I have heard of this injustice on the news  - I hope he sues and gets a settlement.

Yes, a huge settlement and also hopefully the satisfaction of knowing that several people will loose their jobs over this indefensible conduct.   

OK! What are the options? 

Remain silent, don't make a fuss, it is none of our business, he probably deserved what he got. (Deaf, dumb, and blind)

Get angry and yell at the spouse or kids, kick the dog, cuss and blow our stacks, making a lot of noise. ( a furry signifying nothing)

Or, take a stand in defiance of the growing police state. Stand up, so others can see and hear us, and demand an accountability from law enforcement that such tyranny is not allowed in this country in this age. (thought + action = praexis.) 

What are the consequences of each option? Maintain the status quo; take action without thinking it through and creating chaos and feelings of helpless, or put thought and action into play and join with other to put an end to the nonsense that is taking place in our governments. 

And that means holding our governments accountable and responsible.  

- Those procedures are not without risk!!!  Especially the colonoscopy - but enemas, Xrays and even sticking a finger up someone's rectum, have risks.  The colonoscopy has a risk of perforating someone's intestine!  And sedation has a risk also. 

- It sounds like this happened because he was close to the border and there's probably lot of drug running in that area.  Another atrocity in the name of protecting people from themselves ... another argument for legalizing drugs.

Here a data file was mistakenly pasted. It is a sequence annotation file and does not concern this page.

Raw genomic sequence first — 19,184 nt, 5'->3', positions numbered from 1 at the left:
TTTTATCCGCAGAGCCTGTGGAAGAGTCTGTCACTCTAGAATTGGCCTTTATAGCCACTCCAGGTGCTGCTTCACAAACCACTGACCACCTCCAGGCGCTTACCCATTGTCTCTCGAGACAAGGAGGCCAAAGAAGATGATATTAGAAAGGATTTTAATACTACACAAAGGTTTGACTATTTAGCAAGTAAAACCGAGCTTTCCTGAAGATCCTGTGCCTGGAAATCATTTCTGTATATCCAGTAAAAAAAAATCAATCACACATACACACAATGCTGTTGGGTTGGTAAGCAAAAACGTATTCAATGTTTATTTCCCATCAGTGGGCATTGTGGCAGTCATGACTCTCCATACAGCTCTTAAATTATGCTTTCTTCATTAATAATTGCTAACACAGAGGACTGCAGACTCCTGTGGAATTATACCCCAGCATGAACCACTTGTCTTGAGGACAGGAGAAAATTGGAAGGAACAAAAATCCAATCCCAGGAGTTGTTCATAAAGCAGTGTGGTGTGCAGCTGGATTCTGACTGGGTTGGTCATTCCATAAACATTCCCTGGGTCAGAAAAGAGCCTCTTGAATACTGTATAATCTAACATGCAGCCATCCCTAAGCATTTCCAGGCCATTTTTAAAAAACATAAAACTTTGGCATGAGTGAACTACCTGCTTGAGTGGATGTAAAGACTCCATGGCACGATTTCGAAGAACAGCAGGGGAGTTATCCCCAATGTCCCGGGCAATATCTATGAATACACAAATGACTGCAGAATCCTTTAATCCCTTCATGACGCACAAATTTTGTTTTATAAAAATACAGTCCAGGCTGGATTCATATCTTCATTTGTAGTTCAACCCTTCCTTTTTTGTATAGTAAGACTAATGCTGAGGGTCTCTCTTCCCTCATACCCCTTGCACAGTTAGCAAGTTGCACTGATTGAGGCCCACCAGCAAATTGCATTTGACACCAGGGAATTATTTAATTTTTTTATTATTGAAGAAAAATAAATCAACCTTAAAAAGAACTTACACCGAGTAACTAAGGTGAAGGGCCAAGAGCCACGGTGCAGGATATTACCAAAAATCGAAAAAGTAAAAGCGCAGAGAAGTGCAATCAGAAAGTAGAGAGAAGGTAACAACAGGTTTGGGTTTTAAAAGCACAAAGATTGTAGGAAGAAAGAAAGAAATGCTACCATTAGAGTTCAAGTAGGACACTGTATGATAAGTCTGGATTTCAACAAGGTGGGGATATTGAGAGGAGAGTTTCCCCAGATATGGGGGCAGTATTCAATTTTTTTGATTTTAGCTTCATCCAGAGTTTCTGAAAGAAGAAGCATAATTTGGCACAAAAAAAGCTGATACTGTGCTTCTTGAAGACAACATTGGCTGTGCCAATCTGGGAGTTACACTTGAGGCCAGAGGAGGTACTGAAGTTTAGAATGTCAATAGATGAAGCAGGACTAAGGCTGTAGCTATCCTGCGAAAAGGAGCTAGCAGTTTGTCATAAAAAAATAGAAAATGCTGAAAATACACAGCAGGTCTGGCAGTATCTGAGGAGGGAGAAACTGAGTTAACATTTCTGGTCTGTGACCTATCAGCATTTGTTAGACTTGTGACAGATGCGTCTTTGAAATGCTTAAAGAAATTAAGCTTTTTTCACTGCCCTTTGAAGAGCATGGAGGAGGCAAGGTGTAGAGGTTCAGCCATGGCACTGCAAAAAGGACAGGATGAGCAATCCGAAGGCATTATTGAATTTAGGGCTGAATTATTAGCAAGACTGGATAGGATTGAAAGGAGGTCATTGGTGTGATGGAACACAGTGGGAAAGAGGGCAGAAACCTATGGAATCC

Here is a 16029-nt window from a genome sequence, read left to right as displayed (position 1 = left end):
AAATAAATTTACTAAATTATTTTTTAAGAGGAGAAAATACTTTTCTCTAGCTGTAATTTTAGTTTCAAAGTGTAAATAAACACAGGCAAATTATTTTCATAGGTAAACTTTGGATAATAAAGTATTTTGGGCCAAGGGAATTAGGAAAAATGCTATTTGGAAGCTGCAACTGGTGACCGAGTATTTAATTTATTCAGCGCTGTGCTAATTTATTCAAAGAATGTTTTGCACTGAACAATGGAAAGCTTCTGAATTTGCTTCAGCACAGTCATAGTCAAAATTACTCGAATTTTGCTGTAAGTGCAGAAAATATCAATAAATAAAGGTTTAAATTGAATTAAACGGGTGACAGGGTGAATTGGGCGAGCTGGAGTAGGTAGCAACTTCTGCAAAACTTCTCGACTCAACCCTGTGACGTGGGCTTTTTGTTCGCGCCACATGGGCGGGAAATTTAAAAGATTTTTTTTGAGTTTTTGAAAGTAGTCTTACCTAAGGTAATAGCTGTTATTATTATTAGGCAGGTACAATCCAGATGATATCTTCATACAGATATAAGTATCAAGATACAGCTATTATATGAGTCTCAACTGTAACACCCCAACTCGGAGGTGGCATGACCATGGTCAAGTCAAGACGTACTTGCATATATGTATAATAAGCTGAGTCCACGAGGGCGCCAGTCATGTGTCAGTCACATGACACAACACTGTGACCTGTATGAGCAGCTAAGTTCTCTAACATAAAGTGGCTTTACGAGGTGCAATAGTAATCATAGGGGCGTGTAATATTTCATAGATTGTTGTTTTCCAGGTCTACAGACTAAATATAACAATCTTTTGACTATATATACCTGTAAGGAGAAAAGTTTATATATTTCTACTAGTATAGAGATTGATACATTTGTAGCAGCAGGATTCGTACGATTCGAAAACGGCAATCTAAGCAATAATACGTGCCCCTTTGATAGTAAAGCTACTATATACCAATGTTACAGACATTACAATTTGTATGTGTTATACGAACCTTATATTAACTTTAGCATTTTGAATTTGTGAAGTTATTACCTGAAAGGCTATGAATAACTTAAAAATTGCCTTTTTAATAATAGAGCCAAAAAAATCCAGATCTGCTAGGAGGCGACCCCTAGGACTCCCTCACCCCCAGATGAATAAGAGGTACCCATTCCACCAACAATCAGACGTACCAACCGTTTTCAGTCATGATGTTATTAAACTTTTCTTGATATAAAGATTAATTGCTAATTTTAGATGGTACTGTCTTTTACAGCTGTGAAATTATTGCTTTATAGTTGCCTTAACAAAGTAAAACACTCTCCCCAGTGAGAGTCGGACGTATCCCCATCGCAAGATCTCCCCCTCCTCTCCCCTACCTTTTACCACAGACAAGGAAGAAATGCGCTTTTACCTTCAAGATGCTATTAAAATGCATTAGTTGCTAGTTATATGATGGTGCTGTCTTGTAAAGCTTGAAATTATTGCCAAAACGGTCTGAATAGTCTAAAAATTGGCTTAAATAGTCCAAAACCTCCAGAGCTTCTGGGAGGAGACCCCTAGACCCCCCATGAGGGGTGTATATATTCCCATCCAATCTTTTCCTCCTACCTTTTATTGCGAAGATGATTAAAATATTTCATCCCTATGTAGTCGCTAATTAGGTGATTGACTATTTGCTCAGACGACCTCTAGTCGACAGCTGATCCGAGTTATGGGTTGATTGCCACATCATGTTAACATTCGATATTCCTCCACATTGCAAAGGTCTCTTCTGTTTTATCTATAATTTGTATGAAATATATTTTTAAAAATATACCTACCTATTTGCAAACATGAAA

- I wonder if Eckert is black or hispanic.  I suppose they would have mentioned it if he was. 

What astonishes me more than anything else about this entire incident ... is that No One SAW That They Were Going Over The Top!  No one had sufficient conscience to say, "Isn't this a bit much?" or "We still haven't found the least trace of drugs; it's time we quit and apologized to this man."  They just went on and on, using the license given to them by the people of New Mexico, until the only thing they hadn't done was vivisect him in search of the ultimate stash.  No One Said, "STOP - ENOUGH." 

I have to say this: until the civil case against the Deming Police Department, the city of Deming and any other enjoined personnel and officials is properly adjudicated and Mr. Eckhert has been properly awarded their proverbial arm, leg and first-born as punitive correction and a reminder that with the rights of the police go considerable and serious responsibilities, I will go nowhere near the "Land of Enchantment" if I can at all avoid it.  Do I have to mention that old and often-referenced psychology experiment where an unseen victim (who doesn't exist) is administered increasingly powerful electric shocks in response to incorrect answers to questions?

To anyone who thought such a scenario would never play out in the real world, I say, "Here's your Exhibit A ... RIGHT HERE."

I think I've heard stuff about scary New Mexico cops, in comments on the Flex Your Rights videos on Youtube.  People said they were afraid if they stood up for their right to refuse a search around New Mexico cops, they'd be beaten up. 

Those "flex your rights" videos are a great thing for anybody to watch.  As they point out, it's quite common for people to get into legal trouble as a result of a police search that they consented to, wishing to be cooperative.  Police find something they can charge the person with, even if it had nothing to do with the original reason for the search. 

Just another indication of the growing sheep/herd mentality that brings no good to anyone. A bully, whether an individual or a nation, leads to chaos and revolt. Can you hear the mobs forming in little circles, bubbling with rage, rising to action. History repeats itself, over and over and over and over.